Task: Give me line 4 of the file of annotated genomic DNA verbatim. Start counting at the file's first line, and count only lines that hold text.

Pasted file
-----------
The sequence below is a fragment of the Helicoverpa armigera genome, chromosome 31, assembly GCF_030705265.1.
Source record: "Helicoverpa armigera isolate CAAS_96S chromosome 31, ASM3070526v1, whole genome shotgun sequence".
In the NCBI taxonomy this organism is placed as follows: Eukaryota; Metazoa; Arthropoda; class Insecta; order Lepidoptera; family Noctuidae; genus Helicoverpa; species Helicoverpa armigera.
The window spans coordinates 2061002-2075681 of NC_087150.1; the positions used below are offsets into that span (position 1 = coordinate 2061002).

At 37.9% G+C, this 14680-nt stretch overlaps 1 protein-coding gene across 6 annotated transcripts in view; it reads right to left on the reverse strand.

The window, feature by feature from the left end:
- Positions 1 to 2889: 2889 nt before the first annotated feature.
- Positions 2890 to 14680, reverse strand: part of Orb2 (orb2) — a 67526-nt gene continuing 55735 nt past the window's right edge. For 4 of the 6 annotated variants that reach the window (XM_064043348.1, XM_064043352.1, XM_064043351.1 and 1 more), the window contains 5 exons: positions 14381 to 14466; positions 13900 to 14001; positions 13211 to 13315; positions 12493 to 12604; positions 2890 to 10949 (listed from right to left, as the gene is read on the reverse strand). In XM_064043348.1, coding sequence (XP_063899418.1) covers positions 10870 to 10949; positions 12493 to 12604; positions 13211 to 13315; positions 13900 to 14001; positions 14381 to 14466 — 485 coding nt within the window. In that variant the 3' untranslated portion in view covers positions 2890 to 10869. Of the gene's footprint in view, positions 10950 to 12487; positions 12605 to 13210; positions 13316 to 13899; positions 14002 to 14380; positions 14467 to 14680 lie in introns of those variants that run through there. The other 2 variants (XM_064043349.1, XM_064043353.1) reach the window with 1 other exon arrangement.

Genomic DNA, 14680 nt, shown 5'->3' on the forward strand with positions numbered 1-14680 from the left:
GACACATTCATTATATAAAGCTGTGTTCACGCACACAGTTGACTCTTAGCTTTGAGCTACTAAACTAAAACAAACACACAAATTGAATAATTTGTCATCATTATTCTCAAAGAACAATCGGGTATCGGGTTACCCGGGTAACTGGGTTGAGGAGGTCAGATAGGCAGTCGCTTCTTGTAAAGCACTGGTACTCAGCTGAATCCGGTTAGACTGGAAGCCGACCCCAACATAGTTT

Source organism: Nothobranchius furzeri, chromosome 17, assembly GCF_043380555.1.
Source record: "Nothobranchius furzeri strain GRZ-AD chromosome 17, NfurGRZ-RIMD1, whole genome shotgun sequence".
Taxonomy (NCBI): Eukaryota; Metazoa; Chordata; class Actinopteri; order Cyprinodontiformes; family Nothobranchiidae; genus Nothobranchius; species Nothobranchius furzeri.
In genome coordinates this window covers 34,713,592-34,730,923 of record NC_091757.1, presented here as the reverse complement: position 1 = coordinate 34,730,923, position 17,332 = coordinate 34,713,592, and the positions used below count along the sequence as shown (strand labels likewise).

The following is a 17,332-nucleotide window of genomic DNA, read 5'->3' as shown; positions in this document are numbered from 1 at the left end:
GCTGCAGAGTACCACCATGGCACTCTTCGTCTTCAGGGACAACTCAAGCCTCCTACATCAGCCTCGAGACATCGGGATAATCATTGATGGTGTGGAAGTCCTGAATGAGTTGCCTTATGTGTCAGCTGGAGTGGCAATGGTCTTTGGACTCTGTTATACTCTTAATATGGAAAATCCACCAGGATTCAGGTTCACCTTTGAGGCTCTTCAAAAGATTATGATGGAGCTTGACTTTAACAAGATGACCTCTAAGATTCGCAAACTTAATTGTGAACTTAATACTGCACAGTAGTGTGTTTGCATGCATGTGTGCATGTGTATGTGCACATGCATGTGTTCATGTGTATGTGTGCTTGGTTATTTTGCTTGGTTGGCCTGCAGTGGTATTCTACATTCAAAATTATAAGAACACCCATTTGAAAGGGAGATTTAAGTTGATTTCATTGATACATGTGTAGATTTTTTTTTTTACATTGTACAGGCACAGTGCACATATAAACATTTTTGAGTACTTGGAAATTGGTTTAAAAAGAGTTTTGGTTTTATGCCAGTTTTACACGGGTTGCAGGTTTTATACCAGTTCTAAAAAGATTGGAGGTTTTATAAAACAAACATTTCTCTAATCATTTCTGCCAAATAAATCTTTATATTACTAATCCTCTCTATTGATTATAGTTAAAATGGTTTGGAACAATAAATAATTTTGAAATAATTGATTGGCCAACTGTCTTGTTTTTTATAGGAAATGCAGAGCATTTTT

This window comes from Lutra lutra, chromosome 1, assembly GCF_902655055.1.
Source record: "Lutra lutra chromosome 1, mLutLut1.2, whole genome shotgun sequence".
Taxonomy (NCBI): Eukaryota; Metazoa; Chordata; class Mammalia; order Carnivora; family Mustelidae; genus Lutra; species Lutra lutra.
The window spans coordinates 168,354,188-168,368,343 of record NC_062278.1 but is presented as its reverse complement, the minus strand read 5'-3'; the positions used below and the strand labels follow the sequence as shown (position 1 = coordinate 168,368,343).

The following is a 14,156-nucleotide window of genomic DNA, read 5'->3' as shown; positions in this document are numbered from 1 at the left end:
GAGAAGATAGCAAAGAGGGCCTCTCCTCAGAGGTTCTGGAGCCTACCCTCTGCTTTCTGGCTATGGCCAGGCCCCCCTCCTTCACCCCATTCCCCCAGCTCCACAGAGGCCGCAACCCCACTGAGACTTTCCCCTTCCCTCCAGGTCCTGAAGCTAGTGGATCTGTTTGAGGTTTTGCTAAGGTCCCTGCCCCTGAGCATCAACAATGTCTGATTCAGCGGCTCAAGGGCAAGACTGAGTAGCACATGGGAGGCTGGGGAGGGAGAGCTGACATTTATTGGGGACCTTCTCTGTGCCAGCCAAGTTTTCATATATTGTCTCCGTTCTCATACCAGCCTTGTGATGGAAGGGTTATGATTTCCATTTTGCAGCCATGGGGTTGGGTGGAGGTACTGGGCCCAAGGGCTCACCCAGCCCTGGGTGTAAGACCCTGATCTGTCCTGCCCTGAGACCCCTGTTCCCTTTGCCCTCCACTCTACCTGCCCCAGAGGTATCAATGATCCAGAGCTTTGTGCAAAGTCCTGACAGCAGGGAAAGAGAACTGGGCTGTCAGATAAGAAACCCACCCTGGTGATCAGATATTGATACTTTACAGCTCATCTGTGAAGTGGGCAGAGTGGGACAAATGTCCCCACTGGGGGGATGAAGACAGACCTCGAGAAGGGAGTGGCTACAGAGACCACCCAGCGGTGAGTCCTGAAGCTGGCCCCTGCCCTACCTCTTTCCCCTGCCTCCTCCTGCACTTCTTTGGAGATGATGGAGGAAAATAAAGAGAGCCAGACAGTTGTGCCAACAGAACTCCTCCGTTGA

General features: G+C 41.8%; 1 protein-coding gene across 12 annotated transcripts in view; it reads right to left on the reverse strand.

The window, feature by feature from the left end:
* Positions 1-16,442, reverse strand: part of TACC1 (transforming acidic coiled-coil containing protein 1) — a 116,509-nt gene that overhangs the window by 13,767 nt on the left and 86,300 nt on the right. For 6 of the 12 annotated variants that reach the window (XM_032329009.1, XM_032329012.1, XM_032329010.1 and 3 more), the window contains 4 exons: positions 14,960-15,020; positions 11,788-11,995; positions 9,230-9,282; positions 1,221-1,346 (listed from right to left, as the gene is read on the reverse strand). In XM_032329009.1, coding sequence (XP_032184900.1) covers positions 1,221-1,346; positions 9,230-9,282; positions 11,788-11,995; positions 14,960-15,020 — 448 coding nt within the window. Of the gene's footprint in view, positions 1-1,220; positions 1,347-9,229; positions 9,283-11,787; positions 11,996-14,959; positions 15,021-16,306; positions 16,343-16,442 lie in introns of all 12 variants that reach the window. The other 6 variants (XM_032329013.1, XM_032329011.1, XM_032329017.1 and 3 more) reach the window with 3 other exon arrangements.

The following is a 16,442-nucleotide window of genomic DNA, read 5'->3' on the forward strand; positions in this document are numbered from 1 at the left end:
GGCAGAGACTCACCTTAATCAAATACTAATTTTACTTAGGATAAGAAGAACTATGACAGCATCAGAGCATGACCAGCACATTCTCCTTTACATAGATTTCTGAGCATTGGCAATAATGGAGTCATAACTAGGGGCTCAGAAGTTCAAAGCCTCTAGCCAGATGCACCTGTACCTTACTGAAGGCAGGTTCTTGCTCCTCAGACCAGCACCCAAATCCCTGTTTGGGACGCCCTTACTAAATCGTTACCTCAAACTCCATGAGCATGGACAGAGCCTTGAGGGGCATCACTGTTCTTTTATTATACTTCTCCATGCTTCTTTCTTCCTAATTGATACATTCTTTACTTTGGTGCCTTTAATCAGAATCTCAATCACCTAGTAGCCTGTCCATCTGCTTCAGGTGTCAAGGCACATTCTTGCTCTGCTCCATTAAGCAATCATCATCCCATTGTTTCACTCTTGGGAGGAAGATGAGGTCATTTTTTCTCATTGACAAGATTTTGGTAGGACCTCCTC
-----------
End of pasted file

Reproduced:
The window spans coordinates 2061002-2075681 of NC_087150.1; the positions used below are offsets into that span (position 1 = coordinate 2061002).